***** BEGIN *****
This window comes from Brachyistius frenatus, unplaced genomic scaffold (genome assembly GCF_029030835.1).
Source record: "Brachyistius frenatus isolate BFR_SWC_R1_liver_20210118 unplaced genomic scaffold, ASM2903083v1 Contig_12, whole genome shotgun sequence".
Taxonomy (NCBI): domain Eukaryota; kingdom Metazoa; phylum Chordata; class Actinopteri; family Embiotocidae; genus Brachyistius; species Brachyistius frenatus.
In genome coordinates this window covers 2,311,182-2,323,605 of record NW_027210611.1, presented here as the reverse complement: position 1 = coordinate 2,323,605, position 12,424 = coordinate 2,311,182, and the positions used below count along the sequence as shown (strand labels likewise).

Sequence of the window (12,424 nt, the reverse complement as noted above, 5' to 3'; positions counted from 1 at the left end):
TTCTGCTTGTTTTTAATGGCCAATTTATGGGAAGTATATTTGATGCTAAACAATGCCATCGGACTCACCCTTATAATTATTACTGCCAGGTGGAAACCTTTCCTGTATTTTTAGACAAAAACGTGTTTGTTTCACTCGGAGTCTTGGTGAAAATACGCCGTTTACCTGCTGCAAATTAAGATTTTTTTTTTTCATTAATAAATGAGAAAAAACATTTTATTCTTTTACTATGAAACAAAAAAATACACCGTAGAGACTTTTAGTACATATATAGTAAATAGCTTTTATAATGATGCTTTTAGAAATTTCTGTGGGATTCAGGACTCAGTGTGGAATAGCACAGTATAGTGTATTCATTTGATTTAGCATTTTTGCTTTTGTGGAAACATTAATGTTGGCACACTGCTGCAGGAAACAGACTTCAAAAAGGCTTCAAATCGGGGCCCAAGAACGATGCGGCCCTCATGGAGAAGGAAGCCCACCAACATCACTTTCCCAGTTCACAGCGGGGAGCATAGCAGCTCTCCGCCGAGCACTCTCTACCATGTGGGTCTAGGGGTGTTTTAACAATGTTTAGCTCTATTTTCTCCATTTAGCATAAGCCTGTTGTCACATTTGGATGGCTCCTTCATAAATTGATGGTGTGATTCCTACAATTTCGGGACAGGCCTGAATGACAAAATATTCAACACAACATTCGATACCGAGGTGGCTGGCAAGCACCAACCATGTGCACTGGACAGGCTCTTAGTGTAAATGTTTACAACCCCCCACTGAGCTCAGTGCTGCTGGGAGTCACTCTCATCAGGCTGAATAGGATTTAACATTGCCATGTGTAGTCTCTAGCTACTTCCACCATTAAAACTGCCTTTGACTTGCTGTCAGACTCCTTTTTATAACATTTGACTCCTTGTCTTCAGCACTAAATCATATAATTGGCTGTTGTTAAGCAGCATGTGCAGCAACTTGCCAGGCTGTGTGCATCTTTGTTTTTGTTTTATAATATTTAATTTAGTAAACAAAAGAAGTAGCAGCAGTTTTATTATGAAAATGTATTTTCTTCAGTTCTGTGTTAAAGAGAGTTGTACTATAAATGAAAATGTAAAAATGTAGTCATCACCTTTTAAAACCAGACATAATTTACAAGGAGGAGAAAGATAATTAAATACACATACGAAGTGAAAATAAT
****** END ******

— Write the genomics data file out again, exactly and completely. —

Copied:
This window comes from Brachyistius frenatus, unplaced genomic scaffold (genome assembly GCF_029030835.1).
Source record: "Brachyistius frenatus isolate BFR_SWC_R1_liver_20210118 unplaced genomic scaffold, ASM2903083v1 Contig_12, whole genome shotgun sequence".
Taxonomy (NCBI): domain Eukaryota; kingdom Metazoa; phylum Chordata; class Actinopteri; family Embiotocidae; genus Brachyistius; species Brachyistius frenatus.
In genome coordinates this window covers 2,311,182-2,323,605 of record NW_027210611.1, presented here as the reverse complement: position 1 = coordinate 2,323,605, position 12,424 = coordinate 2,311,182, and the positions used below count along the sequence as shown (strand labels likewise).

Sequence of the window (12,424 nt, the reverse complement as noted above, 5' to 3'; positions counted from 1 at the left end):
TTCTGCTTGTTTTTAATGGCCAATTTATGGGAAGTATATTTGATGCTAAACAATGCCATCGGACTCACCCTTATAATTATTACTGCCAGGTGGAAACCTTTCCTGTATTTTTAGACAAAAACGTGTTTGTTTCACTCGGAGTCTTGGTGAAAATACGCCGTTTACCTGCTGCAAATTAAGATTTTTTTTTTTCATTAATAAATGAGAAAAAACATTTTATTCTTTTACTATGAAACAAAAAAATACACCGTAGAGACTTTTAGTACATATATAGTAAATAGCTTTTATAATGATGCTTTTAGAAATTTCTGTGGGATTCAGGACTCAGTGTGGAATAGCACAGTATAGTGTATTCATTTGATTTAGCATTTTTGCTTTTGTGGAAACATTAATGTTGGCACACTGCTGCAGGAAACAGACTTCAAAAAGGCTTCAAATCGGGGCCCAAGAACGATGCGGCCCTCATGGAGAAGGAAGCCCACCAACATCACTTTCCCAGTTCACAGCGGGGAGCATAGCAGCTCTCCGCCGAGCACTCTCTACCATGTGGGTCTAGGGGTGTTTTAACAATGTTTAGCTCTATTTTCTCCATTTAGCATAAGCCTGTTGTCACATTTGGATGGCTCCTTCATAAATTGATGGTGTGATTCCTACAATTTCGGGACAGGCCTGAATGACAAAATATTCAACACAACATTCGATACCGAGGTGGCTGGCAAGCACCAACCATGTGCACTGGACAGGCTCTTAGTGTAAATGTTTACAACCCCCCACTGAGCTCAGTGCTGCTGGGAGTCACTCTCATCAGGCTGAATAGGATTTAACATTGCCATGTGTAGTCTCTAGCTACTTCCACCATTAAAACTGCCTTTGACTTGCTGTCAGACTCCTTTTTATAACATTTGACTCCTTGTCTTCAGCACTAAATCATATAATTGGCTGTTGTTAAGCAGCATGTGCAGCAACTTGCCAGGCTGTGTGCATCTTTGTTTTTGTTTTATAATATTTAATTTAGTAAACAAAAGAAGTAGCAGCAGTTTTATTATGAAAATGTATTTTCTTCAGTTCTGTGTTAAAGAGAGTTGTACTATAAATGAAAATGTAAAAATGTAGTCATCACCTTTTAAAACCAGACATAATTTACAAGGAGGAGAAAGATAATTAAATACACATACGAAGTGAAAATAAT